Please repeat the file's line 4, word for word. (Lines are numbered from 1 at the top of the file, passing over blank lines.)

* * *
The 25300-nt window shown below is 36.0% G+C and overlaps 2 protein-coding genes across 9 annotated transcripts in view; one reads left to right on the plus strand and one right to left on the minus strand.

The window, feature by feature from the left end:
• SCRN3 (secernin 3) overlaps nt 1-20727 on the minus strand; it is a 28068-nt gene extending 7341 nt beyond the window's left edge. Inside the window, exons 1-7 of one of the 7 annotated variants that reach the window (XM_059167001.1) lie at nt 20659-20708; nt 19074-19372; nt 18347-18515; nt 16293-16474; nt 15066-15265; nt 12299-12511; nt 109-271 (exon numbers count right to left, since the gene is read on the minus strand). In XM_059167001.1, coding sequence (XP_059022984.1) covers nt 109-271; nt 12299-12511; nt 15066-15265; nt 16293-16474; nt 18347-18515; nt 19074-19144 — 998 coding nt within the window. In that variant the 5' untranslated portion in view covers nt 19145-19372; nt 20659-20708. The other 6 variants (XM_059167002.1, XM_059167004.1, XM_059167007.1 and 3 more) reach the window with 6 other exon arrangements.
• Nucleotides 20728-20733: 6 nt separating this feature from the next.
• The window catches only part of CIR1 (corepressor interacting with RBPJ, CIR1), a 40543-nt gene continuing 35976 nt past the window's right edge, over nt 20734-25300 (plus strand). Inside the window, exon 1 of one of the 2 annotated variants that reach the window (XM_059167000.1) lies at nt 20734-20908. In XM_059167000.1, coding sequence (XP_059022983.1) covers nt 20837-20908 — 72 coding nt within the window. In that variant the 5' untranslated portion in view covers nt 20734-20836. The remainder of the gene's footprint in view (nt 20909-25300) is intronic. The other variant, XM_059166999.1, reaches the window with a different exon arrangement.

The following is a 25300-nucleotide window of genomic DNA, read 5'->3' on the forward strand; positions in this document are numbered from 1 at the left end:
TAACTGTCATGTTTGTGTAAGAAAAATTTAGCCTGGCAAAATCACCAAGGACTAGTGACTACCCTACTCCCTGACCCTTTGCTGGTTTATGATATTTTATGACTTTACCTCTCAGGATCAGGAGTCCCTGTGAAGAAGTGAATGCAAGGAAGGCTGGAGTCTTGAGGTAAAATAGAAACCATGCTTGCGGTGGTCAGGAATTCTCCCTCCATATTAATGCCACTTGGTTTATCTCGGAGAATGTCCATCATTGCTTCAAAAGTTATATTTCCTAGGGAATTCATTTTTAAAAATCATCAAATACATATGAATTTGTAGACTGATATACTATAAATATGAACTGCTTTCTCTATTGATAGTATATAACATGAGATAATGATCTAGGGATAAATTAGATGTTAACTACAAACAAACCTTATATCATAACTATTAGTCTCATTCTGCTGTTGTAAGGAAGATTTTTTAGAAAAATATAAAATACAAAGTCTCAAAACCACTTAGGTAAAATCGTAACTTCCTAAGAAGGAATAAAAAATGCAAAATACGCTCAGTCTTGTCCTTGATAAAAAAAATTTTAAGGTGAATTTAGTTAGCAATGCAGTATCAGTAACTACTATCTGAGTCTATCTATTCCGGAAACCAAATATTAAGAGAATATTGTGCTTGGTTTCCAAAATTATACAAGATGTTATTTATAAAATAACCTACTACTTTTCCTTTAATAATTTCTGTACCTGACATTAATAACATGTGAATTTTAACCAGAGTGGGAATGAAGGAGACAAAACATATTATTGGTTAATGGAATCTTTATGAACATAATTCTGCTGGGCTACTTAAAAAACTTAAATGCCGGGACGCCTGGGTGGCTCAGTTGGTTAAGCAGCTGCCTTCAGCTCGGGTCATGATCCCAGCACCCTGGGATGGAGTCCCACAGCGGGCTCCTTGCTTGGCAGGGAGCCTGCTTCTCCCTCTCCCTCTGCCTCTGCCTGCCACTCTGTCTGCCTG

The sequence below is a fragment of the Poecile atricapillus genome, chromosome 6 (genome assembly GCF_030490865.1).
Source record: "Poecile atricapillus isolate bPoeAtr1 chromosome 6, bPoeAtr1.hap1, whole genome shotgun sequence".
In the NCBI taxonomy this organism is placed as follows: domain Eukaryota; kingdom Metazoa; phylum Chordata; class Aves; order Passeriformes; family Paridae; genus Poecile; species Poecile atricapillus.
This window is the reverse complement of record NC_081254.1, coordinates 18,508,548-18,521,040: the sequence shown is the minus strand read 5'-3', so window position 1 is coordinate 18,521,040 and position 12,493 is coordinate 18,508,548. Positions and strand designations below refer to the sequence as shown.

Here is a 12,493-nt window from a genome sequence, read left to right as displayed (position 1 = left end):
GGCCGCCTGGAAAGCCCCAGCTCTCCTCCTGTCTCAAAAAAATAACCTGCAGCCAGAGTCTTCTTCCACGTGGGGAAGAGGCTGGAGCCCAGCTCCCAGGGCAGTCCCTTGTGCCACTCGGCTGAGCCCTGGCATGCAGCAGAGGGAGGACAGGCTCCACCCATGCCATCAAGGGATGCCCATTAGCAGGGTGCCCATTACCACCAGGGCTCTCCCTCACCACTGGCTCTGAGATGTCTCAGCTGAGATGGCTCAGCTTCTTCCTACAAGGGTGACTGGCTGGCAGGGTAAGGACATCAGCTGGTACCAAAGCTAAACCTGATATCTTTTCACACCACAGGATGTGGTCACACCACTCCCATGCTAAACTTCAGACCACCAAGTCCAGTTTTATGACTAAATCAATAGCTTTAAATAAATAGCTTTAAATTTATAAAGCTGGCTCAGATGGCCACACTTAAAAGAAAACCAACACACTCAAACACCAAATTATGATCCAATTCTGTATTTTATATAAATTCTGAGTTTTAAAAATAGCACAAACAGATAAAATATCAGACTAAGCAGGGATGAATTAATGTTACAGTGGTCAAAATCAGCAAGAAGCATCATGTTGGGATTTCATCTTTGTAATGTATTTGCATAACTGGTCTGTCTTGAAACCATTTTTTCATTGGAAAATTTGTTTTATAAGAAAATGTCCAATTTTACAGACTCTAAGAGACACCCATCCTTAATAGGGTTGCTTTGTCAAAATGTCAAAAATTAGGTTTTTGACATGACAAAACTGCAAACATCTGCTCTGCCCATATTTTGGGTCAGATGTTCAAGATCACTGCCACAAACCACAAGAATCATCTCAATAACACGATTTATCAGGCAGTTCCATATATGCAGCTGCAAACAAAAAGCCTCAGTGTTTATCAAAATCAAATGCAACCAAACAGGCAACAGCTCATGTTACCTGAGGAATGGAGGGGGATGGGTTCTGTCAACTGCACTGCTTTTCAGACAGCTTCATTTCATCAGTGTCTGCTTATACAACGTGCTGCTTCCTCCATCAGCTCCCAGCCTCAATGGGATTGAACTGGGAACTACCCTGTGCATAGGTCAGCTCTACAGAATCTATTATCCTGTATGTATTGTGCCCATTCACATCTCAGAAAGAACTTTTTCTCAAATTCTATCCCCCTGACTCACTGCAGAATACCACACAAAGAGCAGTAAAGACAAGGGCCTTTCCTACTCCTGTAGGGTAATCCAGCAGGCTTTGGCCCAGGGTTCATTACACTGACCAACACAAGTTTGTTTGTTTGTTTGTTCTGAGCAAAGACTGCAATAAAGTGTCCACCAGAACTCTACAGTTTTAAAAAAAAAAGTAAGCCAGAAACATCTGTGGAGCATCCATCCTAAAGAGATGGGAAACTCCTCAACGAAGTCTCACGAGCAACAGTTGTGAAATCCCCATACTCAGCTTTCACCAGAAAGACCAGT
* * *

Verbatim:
• Nucleotides 20728-20733: 6 nt separating this feature from the next.